But before you go chasing after creams and supplements to increase your own collagen levels, continue reading to learn more about its significance in the human body.
The importance of collagen
The importance of collagen in our bodies can hardly be understated. Without it, the structure and shape of the human body would not be possible. Collagen makes up more than one-fourth of the proteins found in our connective tissues, granting them the ability to withstand extreme stretching and pulling. Collagen takes the form of small strands of fiber which are wound together by amino acids (organic compounds). Of the more than sixteen different types of collagen fibers, collagen type I is said to have a tensile strength greater than steel.
Collagen type I is responsible for giving our skin its elastic, durable nature and supple appearance. When it comes to skin repair and scar formation, collagen plays an integral role in promoting new tissue growth at the wound site. Scar tissue is on average 20 percent weaker than pre-damaged skin; so even though this protein is known to promote strength in our vital organs, it begins to break down as we age or undergo trauma. As we age, our bodies naturally begin to produce less collagen. This is the reason older adults begin to develop fine lines and wrinkles. Other factors that lead to collagen loss or a decrease in collagen production include smoking, drug abuse, and extended exposure to ultraviolet radiation from the sun.
Collagen in scar formation
Scars form during remodeling, the final stage of a complex and dynamic process of wound healing. During this stage, collagen rearranges and restructures itself to resemble the skin’s former self in the form of scar tissue. Scars can develop differently depending on a variety of factors. Variables such as a person’s age, genetics, and skin type can have profound impact on whether scars become raised and bumpy or smooth and unnoticeable. Raised scars, otherwise known as keloids and hypertrophic scars develop in response to collagen buildup from hyperactive fibroblast activity. Fibroblasts are cells in connective tissue that synthesize collagen, especially in the event of trauma. Scars on the opposite end of the spectrum, known as atrophic scars, appear sunken and pitted from a loss of collagen. Atrophic scars are commonly seen in cases of severe acne formation on the face, chest, or back.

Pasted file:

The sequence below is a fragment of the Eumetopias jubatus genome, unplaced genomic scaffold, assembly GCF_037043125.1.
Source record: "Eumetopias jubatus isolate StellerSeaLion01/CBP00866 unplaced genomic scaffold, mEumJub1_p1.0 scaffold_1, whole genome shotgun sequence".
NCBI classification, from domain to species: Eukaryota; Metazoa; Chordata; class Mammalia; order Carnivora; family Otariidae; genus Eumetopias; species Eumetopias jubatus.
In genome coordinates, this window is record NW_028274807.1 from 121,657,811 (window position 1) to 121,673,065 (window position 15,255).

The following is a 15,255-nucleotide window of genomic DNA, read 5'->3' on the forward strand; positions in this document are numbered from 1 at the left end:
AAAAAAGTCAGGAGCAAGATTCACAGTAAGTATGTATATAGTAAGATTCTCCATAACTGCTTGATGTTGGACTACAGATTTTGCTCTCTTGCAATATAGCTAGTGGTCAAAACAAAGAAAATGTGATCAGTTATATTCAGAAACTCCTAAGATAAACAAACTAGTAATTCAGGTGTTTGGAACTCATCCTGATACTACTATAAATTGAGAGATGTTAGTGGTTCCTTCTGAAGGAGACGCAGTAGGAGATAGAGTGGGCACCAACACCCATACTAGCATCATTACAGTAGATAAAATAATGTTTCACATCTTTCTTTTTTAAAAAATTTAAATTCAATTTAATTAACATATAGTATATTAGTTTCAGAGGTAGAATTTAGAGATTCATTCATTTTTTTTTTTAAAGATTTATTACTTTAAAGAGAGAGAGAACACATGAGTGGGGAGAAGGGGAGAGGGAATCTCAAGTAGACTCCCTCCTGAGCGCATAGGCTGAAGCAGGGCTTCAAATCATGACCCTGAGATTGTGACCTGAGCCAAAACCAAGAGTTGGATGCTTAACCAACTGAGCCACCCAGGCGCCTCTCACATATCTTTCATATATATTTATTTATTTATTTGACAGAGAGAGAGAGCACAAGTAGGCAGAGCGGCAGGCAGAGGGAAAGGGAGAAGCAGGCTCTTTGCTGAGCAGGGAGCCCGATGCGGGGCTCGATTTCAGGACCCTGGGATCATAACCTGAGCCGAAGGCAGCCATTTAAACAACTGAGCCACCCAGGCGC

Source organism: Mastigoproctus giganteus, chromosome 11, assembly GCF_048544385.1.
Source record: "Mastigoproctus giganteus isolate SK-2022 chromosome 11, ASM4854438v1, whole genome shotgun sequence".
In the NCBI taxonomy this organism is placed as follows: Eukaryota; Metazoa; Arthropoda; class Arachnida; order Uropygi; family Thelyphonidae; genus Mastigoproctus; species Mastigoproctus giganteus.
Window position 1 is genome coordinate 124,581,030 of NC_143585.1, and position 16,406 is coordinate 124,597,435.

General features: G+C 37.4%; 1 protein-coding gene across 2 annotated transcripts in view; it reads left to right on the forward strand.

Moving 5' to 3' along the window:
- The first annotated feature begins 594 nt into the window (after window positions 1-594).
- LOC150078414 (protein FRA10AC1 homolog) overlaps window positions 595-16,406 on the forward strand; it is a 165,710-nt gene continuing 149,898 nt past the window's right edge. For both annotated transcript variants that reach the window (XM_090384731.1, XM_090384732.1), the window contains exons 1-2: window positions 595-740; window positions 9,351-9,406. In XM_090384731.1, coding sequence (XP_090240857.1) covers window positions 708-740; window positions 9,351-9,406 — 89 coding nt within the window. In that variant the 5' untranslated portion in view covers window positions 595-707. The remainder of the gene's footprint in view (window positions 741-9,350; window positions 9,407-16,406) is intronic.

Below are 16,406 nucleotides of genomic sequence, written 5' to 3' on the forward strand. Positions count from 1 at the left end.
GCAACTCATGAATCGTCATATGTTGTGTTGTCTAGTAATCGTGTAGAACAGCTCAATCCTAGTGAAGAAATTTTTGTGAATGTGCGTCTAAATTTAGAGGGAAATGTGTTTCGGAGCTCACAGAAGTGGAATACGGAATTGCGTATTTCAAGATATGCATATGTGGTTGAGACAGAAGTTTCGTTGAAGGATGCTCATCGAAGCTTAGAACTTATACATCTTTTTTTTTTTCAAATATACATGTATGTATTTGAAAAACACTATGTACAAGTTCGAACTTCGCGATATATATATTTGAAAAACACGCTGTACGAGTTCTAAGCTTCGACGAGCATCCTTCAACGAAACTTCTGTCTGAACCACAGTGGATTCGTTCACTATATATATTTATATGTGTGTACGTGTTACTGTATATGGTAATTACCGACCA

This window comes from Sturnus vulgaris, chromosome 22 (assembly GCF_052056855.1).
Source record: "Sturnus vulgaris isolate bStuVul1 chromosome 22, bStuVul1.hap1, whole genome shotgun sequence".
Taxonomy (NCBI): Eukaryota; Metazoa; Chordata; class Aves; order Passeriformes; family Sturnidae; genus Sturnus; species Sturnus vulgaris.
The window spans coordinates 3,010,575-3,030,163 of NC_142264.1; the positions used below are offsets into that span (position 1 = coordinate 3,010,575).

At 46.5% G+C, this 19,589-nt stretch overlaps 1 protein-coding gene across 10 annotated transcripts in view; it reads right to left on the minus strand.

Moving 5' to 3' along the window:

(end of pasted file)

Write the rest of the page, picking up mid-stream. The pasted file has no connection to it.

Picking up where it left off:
There’s very little evidence to support products that supposedly stimulate collagen growth in the body. Synthetic collagen found in skin, hair, and nutrition products is different from what our bodies naturally produce. The effects associated with collagen loss and old age cannot be reversed, only modified or temporarily allayed. However, when it comes to skin hydration and scar reduction, products that work with the skin’s natural levels of collagen can have great benefit. One such product is topical silicone for post-operative scar care.
Silicone gel technologySilicone gel technology for scar management works through two mechanisms of action: dermal hydration and collagen regulation. When we sustain a wound, the skin’s hydration levels can diminish from excessive moisture loss at the wound site. This, in turn, signals fibroblast activity to synthesize massive amounts of collagen to repair the skin in the form of scar tissue. But if left unregulated, this collagen can build up and lead to abnormal scar types. By fully encapsulating the scar bed for extended lengths of time, the skin is able to retain that moisture, and collagen production returns to normal levels. This has the effect of flattening and smoothing scars to blend in with the surrounding tissue.
To fight the onset of fine lines and wrinkles from age-related collagen loss, BIO-luminance Hydration Masque is a safe and effective solution. Unlike other facial masks that claim to increase natural collagen levels in the face, BIO-luminance simply and effectively works through pure moisture and oxygen. This semi-permeable 100% silicone mask helps to lock in precious moisture while also allowing optimal levels of oxygen to penetrate the skin. This perfect balance of oxygen and moisture, also known as homeostasis, helps to correct age-related wear.